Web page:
Dylan Cotter and Rachel Franke in Arizona Repertory Theatre’s production of “The Cripple of Inishmaan.”

Kindness holds hands with cruelty, humor with heartbreak, in Martin McDonagh’s “The Cripple of Inishmaan,” Arizona Repertory Theatre’s current offering.

The black comedy is brought to vivid life by director Hank Stratton and the cast of University of Arizona theater students.

“Cripple” takes us to the Irish island of Inishmaan, where the town gossip exchanges bits of news for food, the pretty girl in town is a flirt and mean, and where two women have taken in a young boy with disabilities and raised him as their own.

Billy has a twisted arm and a bad leg and has lived with the mystery of his parents’ fate all his life — the story is they committed suicide after he was born, but he’s got lots of questions about that.

He lives with sisters Eileen and Kate, whom he calls aunts. They have cared for him, fawned over him, and agonized over his fate. “Poor Billy’ll never be getting kissed,” Eileen says. “Unless it be a blind girl.”

That kind of casual cruelty is rampant in this play. But so is heart.

Billy’s yearning practically vibrates in the hands of UA junior Dylan Cotter. We quickly become invested in the character: We ache for the awful things people say about him, we long to see him succeed when he hops on a boat to a neighboring island in hopes of landing a part in a Hollywood movie, we want that pretty girl to stop being so mean to him and really see him.

This role is difficult for many reasons, not the least that he must spend the whole play with a hand twisted into his chest and a leg that’s gnarled and limp. Cotter deserves a massage. And much applause.

In fact, this whole cast was impressive, from the Irish accents that rarely wavered, to the pristine timing needed in comedy, to inhabiting the characters.

And the fact that they were so effective is especially impressive when you realize these aren’t pros but students you’re watching.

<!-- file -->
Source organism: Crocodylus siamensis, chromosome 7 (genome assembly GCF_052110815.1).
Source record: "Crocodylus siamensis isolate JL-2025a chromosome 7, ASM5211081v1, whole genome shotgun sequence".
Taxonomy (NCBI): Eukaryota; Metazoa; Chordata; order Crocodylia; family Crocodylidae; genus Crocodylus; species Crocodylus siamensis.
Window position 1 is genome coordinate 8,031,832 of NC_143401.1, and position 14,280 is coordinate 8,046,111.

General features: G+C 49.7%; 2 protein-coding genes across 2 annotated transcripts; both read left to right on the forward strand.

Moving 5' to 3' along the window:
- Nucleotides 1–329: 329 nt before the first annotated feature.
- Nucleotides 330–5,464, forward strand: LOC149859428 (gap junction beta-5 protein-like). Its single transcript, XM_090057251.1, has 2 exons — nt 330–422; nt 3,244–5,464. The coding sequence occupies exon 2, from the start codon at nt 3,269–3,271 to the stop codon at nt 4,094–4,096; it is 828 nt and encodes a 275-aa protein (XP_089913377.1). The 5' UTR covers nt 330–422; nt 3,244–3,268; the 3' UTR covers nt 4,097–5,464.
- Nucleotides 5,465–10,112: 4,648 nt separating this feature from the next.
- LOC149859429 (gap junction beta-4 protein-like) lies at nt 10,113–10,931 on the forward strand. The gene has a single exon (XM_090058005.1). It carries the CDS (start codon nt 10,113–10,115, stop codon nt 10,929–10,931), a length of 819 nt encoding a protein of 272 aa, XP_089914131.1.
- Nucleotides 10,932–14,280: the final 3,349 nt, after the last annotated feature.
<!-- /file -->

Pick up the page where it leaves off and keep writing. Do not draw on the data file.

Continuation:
Elana Richardson and Kelly Hajek played the sisters with a keen sense of rhythm and ownership. Their love and worry for Billy was palpable, and we had no problem believing these were two sisters in their 60s who spent a life together caring about, and bickering at, each other.

Peter James Albert Martineau’s town gossip, JohnnyPateenMike, is shocking and hilarious. He stalks around trying to glean bits of information, encourages his old, alcoholic mother (a hilarious Chris Harper in impressive old-age makeup) to keep drinking in hopes she’ll finally succumb to the drink, and seems to have little regard for others. But the buffoonish exterior hides a gentle man, and Martineau gave us both.

Rachel Franke’s Helen was full of sass and unfiltered speech — she curses with abandon and some of the cruelest statements in this play come out of her mouth. Franke embraced the tyrannical character.

Connor McKinley Griffin was an annoying teen and relentless little brother to Helen. He is pretty magical on stage.

BabbyBobby, the boatman who takes Billy to the island, was given a quiet strength and a heart by Michael Schulz, which makes his actions in the second act particularly shocking.

Guy Norris nicely portrayed the only character in the play that had no eccentric quirks — Dr. McSharry.

“The Cripple of Inishmaan” is a powerful story of hope and despair, lies and truths. This production brings all that home.

Contact reporter Kathleen Allen at kallen@tucson.com or 573-4128.